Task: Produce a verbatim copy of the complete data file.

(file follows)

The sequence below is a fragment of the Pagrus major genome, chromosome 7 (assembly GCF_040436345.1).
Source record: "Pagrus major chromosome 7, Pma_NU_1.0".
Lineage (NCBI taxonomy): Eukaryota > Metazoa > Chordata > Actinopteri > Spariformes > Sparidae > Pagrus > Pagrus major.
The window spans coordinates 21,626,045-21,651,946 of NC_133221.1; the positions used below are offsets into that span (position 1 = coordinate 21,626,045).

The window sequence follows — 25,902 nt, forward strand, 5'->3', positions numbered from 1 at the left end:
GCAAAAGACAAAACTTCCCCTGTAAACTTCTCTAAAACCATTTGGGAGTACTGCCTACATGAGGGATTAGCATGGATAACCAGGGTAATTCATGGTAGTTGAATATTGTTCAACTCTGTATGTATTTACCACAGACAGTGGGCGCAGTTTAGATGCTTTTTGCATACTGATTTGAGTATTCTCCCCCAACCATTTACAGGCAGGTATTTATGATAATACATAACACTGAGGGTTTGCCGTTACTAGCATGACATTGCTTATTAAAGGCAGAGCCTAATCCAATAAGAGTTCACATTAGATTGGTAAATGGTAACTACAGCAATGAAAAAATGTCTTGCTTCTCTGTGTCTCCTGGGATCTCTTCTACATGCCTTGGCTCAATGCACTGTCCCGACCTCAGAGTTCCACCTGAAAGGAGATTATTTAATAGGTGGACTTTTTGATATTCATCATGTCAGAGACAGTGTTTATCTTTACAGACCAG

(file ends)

The sequence below is a fragment of the Pagrus major genome, chromosome 7 (assembly GCF_040436345.1).
Source record: "Pagrus major chromosome 7, Pma_NU_1.0".
Lineage (NCBI taxonomy): Eukaryota > Metazoa > Chordata > Actinopteri > Spariformes > Sparidae > Pagrus > Pagrus major.
The window spans coordinates 21,626,045-21,651,946 of NC_133221.1; the positions used below are offsets into that span (position 1 = coordinate 21,626,045).

The window sequence follows — 25,902 nt, forward strand, 5'->3', positions numbered from 1 at the left end:
GCAAAAGACAAAACTTCCCCTGTAAACTTCTCTAAAACCATTTGGGAGTACTGCCTACATGAGGGATTAGCATGGATAACCAGGGTAATTCATGGTAGTTGAATATTGTTCAACTCTGTATGTATTTACCACAGACAGTGGGCGCAGTTTAGATGCTTTTTGCATACTGATTTGAGTATTCTCCCCCAACCATTTACAGGCAGGTATTTATGATAATACATAACACTGAGGGTTTGCCGTTACTAGCATGACATTGCTTATTAAAGGCAGAGCCTAATCCAATAAGAGTTCACATTAGATTGGTAAATGGTAACTACAGCAATGAAAAAATGTCTTGCTTCTCTGTGTCTCCTGGGATCTCTTCTACATGCCTTGGCTCAATGCACTGTCCCGACCTCAGAGTTCCACCTGAAAGGAGATTATTTAATAGGTGGACTTTTTGATATTCATCATGTCAGAGACAGTGTTTATCTTTACAGACCAG